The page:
What kind of greeting

Is that

The cold tongue of a dog

He can weigh the seriousness of serious things.

At the dinner table

my sister threatens suicide:

pot roast again

He can cause us to wonder about the future.

I’m the Lone Ranger

after Tonto died

after Silver ran off

after the mills shut down

and the welfare state came around

and chain stores and malls moved in

and Mom and Pops’ moved out

and nobody knew their neighbors anymore

and heroin became the new


“I’m not writing for any particular audience,” Burke says about his poetry. And about his use of frank language, he offers no apologies. The language he uses – he uses because it’s the most appropriate to the subject he is writing about.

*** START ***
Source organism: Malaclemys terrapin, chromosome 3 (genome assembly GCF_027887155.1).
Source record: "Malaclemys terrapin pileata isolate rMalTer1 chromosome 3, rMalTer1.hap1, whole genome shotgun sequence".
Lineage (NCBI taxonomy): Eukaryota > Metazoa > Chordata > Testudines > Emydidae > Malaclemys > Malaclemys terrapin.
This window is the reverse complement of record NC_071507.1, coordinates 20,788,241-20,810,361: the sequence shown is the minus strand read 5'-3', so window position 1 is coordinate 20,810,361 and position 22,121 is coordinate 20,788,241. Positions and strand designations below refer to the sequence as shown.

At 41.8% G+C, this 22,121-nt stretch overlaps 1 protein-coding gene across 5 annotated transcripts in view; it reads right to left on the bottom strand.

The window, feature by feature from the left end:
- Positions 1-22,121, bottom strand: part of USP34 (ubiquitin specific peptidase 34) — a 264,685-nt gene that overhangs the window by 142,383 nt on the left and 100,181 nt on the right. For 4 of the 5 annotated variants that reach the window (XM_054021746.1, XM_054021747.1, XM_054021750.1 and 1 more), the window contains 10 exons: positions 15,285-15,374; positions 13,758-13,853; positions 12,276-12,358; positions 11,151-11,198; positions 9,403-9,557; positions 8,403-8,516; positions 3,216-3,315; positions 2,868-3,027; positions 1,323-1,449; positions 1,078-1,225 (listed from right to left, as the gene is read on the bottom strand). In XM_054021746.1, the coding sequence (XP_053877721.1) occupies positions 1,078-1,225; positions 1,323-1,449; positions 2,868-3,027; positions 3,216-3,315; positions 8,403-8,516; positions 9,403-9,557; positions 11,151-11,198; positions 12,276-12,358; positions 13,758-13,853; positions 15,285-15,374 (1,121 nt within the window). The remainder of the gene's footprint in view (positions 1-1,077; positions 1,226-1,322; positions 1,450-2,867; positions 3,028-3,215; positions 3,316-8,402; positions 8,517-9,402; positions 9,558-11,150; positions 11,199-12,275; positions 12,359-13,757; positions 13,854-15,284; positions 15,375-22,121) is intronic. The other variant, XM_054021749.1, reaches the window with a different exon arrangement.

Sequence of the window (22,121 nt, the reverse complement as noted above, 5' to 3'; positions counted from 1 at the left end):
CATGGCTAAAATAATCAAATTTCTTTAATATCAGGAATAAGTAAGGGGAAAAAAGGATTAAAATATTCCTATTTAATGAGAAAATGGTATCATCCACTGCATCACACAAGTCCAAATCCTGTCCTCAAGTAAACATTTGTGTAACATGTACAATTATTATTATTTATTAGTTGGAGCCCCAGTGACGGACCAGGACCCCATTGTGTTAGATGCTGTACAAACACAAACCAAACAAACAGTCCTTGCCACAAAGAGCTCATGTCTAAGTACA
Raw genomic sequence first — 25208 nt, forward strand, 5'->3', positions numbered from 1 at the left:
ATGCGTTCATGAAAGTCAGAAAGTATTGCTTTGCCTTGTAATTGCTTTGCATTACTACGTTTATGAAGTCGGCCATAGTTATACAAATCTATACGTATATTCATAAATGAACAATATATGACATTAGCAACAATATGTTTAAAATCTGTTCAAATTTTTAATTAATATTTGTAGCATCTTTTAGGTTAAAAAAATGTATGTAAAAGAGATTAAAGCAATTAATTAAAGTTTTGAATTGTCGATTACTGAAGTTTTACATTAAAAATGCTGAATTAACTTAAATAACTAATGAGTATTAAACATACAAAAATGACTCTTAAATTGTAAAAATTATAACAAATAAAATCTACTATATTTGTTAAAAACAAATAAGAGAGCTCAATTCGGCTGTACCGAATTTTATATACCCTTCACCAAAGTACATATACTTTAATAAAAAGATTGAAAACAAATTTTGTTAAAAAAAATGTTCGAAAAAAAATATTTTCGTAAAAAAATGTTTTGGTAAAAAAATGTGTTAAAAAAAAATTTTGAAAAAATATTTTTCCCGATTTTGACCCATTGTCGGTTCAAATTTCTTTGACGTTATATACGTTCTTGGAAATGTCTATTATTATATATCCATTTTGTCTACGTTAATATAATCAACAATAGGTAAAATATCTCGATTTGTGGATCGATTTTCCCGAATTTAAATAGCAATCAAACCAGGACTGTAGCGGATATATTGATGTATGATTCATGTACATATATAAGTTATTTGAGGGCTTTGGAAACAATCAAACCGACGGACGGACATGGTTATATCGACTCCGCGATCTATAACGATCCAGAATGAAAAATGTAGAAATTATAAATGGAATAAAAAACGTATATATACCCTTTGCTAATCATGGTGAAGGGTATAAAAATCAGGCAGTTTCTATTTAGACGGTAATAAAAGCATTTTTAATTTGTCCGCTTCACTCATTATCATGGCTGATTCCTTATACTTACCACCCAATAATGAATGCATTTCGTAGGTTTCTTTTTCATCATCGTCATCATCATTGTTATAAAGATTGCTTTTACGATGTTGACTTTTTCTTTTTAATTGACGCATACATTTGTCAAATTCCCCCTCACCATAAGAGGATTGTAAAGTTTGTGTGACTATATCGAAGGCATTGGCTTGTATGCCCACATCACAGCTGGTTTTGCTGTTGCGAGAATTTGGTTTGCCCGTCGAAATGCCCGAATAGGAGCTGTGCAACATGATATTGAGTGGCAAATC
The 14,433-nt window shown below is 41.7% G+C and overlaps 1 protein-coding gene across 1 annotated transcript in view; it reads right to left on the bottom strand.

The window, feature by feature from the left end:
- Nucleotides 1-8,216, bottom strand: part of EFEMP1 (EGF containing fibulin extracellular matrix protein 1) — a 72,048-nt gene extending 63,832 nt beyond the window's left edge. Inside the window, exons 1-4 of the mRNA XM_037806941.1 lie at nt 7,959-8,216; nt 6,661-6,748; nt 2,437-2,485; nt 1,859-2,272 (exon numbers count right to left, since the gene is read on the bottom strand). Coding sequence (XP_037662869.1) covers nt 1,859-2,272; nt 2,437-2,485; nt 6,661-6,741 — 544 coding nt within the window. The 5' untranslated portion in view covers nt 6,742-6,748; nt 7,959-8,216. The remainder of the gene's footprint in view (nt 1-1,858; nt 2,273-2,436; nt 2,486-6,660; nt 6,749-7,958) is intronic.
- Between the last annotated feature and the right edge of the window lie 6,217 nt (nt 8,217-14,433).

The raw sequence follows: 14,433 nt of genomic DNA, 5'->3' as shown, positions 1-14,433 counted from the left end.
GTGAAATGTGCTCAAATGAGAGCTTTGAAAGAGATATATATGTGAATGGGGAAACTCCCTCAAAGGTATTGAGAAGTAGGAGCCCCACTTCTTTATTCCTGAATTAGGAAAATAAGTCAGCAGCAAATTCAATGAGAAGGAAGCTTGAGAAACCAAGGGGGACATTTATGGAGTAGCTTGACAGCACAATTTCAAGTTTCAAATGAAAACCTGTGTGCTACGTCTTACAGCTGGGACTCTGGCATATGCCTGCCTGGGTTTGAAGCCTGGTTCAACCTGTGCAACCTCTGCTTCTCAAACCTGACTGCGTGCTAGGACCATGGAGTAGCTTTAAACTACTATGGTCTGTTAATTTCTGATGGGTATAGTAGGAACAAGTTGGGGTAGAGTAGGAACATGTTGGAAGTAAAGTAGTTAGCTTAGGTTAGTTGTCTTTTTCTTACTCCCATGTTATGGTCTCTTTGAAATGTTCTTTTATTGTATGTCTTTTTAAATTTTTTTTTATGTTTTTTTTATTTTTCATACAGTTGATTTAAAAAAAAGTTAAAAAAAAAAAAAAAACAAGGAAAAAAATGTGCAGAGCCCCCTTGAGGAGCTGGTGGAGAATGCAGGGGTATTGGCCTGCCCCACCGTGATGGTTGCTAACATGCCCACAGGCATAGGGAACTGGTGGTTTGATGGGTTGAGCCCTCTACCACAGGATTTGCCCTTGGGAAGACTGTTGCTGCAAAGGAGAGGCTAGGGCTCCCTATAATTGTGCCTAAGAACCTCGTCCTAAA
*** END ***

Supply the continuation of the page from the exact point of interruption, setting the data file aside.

As I lifted weights in the cellar

I listened to the floor boards overhead


from the weight of my Uncle’s feet

I thought of my fist

landing SPLAT in the middle

of his fat face.

His days as boss man

Were past

and he knew it too;

and one morning, in the kitchen

as I combed my hair,

which I had let grow long

he asked when

I was going to get a haircut

and I said “never”

and he flinched

like he’d been slapped

and stared


with the glare that used to

pin me to the floor like a rabbit

but this time I glared back

and we stood

with the sun burning the roof above

and the years piled up between


and then he turned his head

and with a sick smile


out the door

as gutlessly

as every other bully

whoever ran.

Wayne Burke’s Books of Poetry

“Words that Burn” (2013); “Dickhead” (2015); Knuckle Sandwiches (2016); “A Lark Up the Nose of Time” (2017)

These books by Wayne Burke are available from Phoenix Bookshop, 191 Bank Street, Burlington, (802) 448-3350.  Or from Bareback Press, Hamilton, Ontario, Canada L8G-4W3 – or barebackpress@gmail.com.